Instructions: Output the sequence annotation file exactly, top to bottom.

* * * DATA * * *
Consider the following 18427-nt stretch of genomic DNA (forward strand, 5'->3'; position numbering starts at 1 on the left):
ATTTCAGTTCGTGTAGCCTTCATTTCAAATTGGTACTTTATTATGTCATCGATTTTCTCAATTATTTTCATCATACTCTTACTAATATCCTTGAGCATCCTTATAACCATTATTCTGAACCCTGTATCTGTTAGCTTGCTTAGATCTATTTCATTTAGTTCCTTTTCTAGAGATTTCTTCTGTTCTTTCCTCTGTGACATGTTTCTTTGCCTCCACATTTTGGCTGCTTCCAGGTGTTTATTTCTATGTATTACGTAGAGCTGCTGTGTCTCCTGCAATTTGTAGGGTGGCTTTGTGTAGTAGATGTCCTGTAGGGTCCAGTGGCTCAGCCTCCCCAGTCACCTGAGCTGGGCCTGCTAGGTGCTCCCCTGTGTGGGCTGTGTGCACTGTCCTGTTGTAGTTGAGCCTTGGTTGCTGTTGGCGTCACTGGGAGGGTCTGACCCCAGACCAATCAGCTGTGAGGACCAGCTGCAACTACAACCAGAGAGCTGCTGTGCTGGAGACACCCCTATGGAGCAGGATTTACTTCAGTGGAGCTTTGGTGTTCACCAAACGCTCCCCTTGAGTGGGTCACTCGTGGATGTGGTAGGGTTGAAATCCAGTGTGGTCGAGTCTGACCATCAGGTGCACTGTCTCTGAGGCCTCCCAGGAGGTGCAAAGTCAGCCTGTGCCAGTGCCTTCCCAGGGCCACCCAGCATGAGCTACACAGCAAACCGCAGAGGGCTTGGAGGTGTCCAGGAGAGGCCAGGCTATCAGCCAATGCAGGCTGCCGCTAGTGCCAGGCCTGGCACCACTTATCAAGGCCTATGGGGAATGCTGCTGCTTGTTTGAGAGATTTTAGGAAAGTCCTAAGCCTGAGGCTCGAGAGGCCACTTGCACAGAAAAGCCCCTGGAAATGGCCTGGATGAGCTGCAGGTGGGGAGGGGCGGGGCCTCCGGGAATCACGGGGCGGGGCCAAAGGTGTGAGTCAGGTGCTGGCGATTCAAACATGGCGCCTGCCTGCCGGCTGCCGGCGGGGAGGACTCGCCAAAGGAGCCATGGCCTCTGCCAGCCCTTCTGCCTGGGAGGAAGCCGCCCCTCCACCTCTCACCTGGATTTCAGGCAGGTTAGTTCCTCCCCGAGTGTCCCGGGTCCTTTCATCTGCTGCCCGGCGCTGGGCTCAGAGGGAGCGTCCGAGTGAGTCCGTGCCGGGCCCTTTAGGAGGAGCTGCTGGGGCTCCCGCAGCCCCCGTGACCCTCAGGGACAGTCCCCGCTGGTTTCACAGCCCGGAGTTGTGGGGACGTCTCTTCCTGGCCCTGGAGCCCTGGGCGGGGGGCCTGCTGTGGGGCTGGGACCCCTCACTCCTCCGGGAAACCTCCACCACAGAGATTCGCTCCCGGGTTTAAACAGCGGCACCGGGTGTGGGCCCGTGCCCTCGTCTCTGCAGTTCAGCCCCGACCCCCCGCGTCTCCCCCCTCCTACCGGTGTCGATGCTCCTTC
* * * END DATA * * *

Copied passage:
Consider the following 18427-nt stretch of genomic DNA (forward strand, 5'->3'; position numbering starts at 1 on the left):
ATTTCAGTTCGTGTAGCCTTCATTTCAAATTGGTACTTTATTATGTCATCGATTTTCTCAATTATTTTCATCATACTCTTACTAATATCCTTGAGCATCCTTATAACCATTATTCTGAACCCTGTATCTGTTAGCTTGCTTAGATCTATTTCATTTAGTTCCTTTTCTAGAGATTTCTTCTGTTCTTTCCTCTGTGACATGTTTCTTTGCCTCCACATTTTGGCTGCTTCCAGGTGTTTATTTCTATGTATTACGTAGAGCTGCTGTGTCTCCTGCAATTTGTAGGGTGGCTTTGTGTAGTAGATGTCCTGTAGGGTCCAGTGGCTCAGCCTCCCCAGTCACCTGAGCTGGGCCTGCTAGGTGCTCCCCTGTGTGGGCTGTGTGCACTGTCCTGTTGTAGTTGAGCCTTGGTTGCTGTTGGCGTCACTGGGAGGGTCTGACCCCAGACCAATCAGCTGTGAGGACCAGCTGCAACTACAACCAGAGAGCTGCTGTGCTGGAGACACCCCTATGGAGCAGGATTTACTTCAGTGGAGCTTTGGTGTTCACCAAACGCTCCCCTTGAGTGGGTCACTCGTGGATGTGGTAGGGTTGAAATCCAGTGTGGTCGAGTCTGACCATCAGGTGCACTGTCTCTGAGGCCTCCCAGGAGGTGCAAAGTCAGCCTGTGCCAGTGCCTTCCCAGGGCCACCCAGCATGAGCTACACAGCAAACCGCAGAGGGCTTGGAGGTGTCCAGGAGAGGCCAGGCTATCAGCCAATGCAGGCTGCCGCTAGTGCCAGGCCTGGCACCACTTATCAAGGCCTATGGGGAATGCTGCTGCTTGTTTGAGAGATTTTAGGAAAGTCCTAAGCCTGAGGCTCGAGAGGCCACTTGCACAGAAAAGCCCCTGGAAATGGCCTGGATGAGCTGCAGGTGGGGAGGGGCGGGGCCTCCGGGAATCACGGGGCGGGGCCAAAGGTGTGAGTCAGGTGCTGGCGATTCAAACATGGCGCCTGCCTGCCGGCTGCCGGCGGGGAGGACTCGCCAAAGGAGCCATGGCCTCTGCCAGCCCTTCTGCCTGGGAGGAAGCCGCCCCTCCACCTCTCACCTGGATTTCAGGCAGGTTAGTTCCTCCCCGAGTGTCCCGGGTCCTTTCATCTGCTGCCCGGCGCTGGGCTCAGAGGGAGCGTCCGAGTGAGTCCGTGCCGGGCCCTTTAGGAGGAGCTGCTGGGGCTCCCGCAGCCCCCGTGACCCTCAGGGACAGTCCCCGCTGGTTTCACAGCCCGGAGTTGTGGGGACGTCTCTTCCTGGCCCTGGAGCCCTGGGCGGGGGGCCTGCTGTGGGGCTGGGACCCCTCACTCCTCCGGGAAACCTCCACCACAGAGATTCGCTCCCGGGTTTAAACAGCGGCACCGGGTGTGGGCCCGTGCCCTCGTCTCTGCAGTTCAGCCCCGACCCCCCGCGTCTCCCCCCTCCTACCGGTGTCGATGCTCCTTC